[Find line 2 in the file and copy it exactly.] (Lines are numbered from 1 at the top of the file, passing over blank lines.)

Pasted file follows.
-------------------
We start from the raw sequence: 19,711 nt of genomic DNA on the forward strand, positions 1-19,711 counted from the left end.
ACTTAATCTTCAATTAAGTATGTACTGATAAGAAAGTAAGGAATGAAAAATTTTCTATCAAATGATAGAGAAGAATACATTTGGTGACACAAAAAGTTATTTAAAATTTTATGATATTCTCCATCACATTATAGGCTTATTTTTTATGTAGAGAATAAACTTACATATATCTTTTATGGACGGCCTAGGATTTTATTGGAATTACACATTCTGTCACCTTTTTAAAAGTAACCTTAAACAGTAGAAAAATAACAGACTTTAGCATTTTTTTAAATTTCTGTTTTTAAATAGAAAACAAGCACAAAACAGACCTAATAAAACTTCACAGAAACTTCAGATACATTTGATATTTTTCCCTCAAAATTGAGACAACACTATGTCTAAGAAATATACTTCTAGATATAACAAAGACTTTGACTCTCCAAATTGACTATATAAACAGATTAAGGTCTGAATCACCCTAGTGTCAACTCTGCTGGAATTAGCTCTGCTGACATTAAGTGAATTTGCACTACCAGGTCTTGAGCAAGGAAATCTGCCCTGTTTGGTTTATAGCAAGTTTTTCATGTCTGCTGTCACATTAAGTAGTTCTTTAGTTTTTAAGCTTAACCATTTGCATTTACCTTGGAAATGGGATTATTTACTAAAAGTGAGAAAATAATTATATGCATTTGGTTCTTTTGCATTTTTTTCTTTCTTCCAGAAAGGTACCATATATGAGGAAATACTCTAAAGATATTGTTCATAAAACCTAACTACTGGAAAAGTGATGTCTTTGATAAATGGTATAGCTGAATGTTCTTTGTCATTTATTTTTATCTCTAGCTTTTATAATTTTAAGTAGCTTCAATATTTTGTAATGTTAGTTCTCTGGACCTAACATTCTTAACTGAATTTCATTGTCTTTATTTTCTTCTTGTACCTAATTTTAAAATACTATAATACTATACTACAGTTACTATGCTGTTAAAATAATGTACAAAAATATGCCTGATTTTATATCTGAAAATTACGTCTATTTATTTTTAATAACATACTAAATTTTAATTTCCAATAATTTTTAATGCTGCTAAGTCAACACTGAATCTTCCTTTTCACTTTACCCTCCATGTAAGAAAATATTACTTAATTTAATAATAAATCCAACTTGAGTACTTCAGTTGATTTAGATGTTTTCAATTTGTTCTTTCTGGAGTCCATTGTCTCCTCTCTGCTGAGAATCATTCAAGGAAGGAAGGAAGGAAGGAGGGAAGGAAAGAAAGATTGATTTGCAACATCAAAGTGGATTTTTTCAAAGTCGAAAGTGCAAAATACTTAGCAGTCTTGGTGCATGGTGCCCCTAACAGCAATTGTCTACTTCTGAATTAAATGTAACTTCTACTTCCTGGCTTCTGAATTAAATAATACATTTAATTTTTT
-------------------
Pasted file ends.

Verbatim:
ACTTAATCTTCAATTAAGTATGTACTGATAAGAAAGTAAGGAATGAAAAATTTTCTATCAAATGATAGAGAAGAATACATTTGGTGACACAAAAAGTTATTTAAAATTTTATGATATTCTCCATCACATTATAGGCTTATTTTTTATGTAGAGAATAAACTTACATATATCTTTTATGGACGGCCTAGGATTTTATTGGAATTACACATTCTGTCACCTTTTTAAAAGTAACCTTAAACAGTAGAAAAATAACAGACTTTAGCATTTTTTTAAATTTCTGTTTTTAAATAGAAAACAAGCACAAAACAGACCTAATAAAACTTCACAGAAACTTCAGATACATTTGATATTTTTCCCTCAAAATTGAGACAACACTATGTCTAAGAAATATACTTCTAGATATAACAAAGACTTTGACTCTCCAAATTGACTATATAAACAGATTAAGGTCTGAATCACCCTAGTGTCAACTCTGCTGGAATTAGCTCTGCTGACATTAAGTGAATTTGCACTACCAGGTCTTGAGCAAGGAAATCTGCCCTGTTTGGTTTATAGCAAGTTTTTCATGTCTGCTGTCACATTAAGTAGTTCTTTAGTTTTTAAGCTTAACCATTTGCATTTACCTTGGAAATGGGATTATTTACTAAAAGTGAGAAAATAATTATATGCATTTGGTTCTTTTGCATTTTTTTCTTTCTTCCAGAAAGGTACCATATATGAGGAAATACTCTAAAGATATTGTTCATAAAACCTAACTACTGGAAAAGTGATGTCTTTGATAAATGGTATAGCTGAATGTTCTTTGTCATTTATTTTTATCTCTAGCTTTTATAATTTTAAGTAGCTTCAATATTTTGTAATGTTAGTTCTCTGGACCTAACATTCTTAACTGAATTTCATTGTCTTTATTTTCTTCTTGTACCTAATTTTAAAATACTATAATACTATACTACAGTTACTATGCTGTTAAAATAATGTACAAAAATATGCCTGATTTTATATCTGAAAATTACGTCTATTTATTTTTAATAACATACTAAATTTTAATTTCCAATAATTTTTAATGCTGCTAAGTCAACACTGAATCTTCCTTTTCACTTTACCCTCCATGTAAGAAAATATTACTTAATTTAATAATAAATCCAACTTGAGTACTTCAGTTGATTTAGATGTTTTCAATTTGTTCTTTCTGGAGTCCATTGTCTCCTCTCTGCTGAGAATCATTCAAGGAAGGAAGGAAGGAAGGAGGGAAGGAAAGAAAGATTGATTTGCAACATCAAAGTGGATTTTTTCAAAGTCGAAAGTGCAAAATACTTAGCAGTCTTGGTGCATGGTGCCCCTAACAGCAATTGTCTACTTCTGAATTAAATGTAACTTCTACTTCCTGGCTTCTGAATTAAATAATACATTTAATTTTTT